If my criticism of the commission had no bearing on pursuing the charges, then why would the Commission go out of its way to mention in Monday’s filing asking for severe sanctions because I had written articles critical of the Commission and made “attacks on the integrity of the Commission and the discipline process?” That’s completely irrelevant to the charges. But indeed that’s what this is all about. You criticize the Disciplinary Commission, then the Commission will make you a target. The grievances that began this process were filed by none other than Executive Secretary Michael Witte just months after I wrote an article critical of the Disciplinary Commission going almost exclusively after small firm and sole practitioners, in particular 397 times out of 400 cases I looked at over a three year period. I would note that grievances are rarely initiated by the Executive Secretary, i.e. only 5% of the time.
I would also note that the Commission is arguing for a harsher penalty against me because I “lack insight” into my wrongdoing. I have the temerity, after all, to actually believe that the First Amendment protects my right to criticize a judge in a private email and refuse to back off of that stance. Also, I am specifically cited for filing “dilatory motions” in my attempt to defend myself against this prosecution By definition, a “dilatory motion” is a baseless motion filed for the purpose of achieving a delay in a proceeding. There has been absolutely no delay sought by me in any of my filings or in the case at all. The DC attorney undoubtedly knows the definition of a “dilatory motion” yet he proceeds to make that false representation anyway. Apparently if you’re not willing to roll over for the DC and admit wrongdoing when charged with misconduct, that then becomes grounds for the DC to seek additional punishment.
My 26 years in the practice of law has seen almost exclusively two leaders of the Disciplinary Commission, Donald Lundberg and Michael Witte. Both were appointees of former Chief Justice Randall Shepard. While the Commission was respected by attorneys under previous leader, Sheldon Breskow, under Lundberg and Witte’s leadership the Commission has been the subject of enormous criticism by attorneys. The attorneys consistently say the same thing – that the disciplinary rules under Lundberg and Witte are not enforced equally, that the Commission prosecutes small firm and sole practitioners almost exclusively, and the disciplinary prosecutions have become very politicized.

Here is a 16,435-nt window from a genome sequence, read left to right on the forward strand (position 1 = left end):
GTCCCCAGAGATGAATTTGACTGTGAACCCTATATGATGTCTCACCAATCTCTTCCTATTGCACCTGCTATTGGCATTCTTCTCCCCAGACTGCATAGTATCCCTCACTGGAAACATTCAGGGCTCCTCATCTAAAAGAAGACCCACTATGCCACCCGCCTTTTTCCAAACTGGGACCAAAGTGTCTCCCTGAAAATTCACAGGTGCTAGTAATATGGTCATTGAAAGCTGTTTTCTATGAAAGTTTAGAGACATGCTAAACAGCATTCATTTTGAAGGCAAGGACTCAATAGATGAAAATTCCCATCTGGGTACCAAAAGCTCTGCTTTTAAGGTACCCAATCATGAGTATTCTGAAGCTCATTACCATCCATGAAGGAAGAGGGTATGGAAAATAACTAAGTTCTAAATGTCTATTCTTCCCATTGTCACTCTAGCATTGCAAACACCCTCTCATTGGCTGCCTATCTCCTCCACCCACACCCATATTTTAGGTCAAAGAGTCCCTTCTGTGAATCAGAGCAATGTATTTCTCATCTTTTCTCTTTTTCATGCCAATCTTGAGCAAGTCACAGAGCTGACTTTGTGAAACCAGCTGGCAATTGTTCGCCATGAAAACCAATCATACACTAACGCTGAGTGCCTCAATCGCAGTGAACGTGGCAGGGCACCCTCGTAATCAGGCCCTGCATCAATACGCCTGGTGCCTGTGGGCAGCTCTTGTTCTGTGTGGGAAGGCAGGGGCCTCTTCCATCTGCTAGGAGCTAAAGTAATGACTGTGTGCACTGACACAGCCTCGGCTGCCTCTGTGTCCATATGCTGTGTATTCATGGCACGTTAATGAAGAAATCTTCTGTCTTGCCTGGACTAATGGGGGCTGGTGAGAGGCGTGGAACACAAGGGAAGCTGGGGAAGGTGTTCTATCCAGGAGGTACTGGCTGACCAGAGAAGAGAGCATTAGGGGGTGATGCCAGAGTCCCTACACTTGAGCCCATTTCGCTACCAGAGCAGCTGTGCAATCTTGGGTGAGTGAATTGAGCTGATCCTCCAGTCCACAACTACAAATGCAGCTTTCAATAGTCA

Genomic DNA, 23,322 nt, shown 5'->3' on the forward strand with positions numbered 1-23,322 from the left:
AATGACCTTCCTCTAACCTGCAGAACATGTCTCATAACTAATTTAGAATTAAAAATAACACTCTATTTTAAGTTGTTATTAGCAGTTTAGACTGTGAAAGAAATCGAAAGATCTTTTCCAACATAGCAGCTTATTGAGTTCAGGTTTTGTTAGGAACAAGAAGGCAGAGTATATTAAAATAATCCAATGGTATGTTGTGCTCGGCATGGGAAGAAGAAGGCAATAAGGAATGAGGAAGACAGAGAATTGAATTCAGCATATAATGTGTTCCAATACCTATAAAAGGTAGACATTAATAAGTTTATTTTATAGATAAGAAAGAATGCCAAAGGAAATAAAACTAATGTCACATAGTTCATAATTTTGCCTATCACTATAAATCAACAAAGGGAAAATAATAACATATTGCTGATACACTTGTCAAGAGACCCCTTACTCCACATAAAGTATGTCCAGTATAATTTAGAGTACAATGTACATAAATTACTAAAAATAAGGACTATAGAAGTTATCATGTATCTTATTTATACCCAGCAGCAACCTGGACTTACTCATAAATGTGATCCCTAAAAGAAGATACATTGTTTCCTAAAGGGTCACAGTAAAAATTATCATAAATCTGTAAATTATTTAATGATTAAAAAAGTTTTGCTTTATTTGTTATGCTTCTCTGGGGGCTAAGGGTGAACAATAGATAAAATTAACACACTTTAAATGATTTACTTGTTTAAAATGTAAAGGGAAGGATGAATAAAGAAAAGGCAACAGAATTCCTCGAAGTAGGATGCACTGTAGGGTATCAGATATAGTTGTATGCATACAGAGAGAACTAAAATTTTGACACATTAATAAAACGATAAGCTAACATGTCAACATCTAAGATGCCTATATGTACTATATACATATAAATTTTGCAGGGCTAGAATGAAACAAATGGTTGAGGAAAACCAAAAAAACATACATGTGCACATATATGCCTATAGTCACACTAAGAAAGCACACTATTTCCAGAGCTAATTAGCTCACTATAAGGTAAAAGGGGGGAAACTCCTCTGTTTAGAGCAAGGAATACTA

While Indiana attorneys do not respect the Disciplinary Commission because of the way it has operated the past 25 years or so, there is a tremendous amount of fear. Attorneys believe that if they dare publicly criticize the Commission, if they dare argue for reform, they
|Former Executive Secretary Donald Lundberg|
will themselves become a target of the Commission. I can say from personal experience that is an absolutely accurate. The DC, in fact, admits that I should be punished because I criticized the Commission. While the Commission argues I believe I am above the rules, it is clear that the Commission believes the First Amendment does not apply to criticism of the agency.
What I have found surprising though is the way in which the Commission prosecutes cases. Personally, when I litigate cases, I think it is unethical to fail to inform the court of critical facts or knowingly make false claims. Yet the Commission’s attorney has done exactly that in my case apparently without so much as batting an eye. As example, in the second charge that I improperly tried to influence judges by engaging in “ex parte communication” by sending a letter to the Marion County judges trying to educate them about the process for, at the conclusion of the civil forfeiture cases, divvying up the civil forfeiture proceeds among the government entities.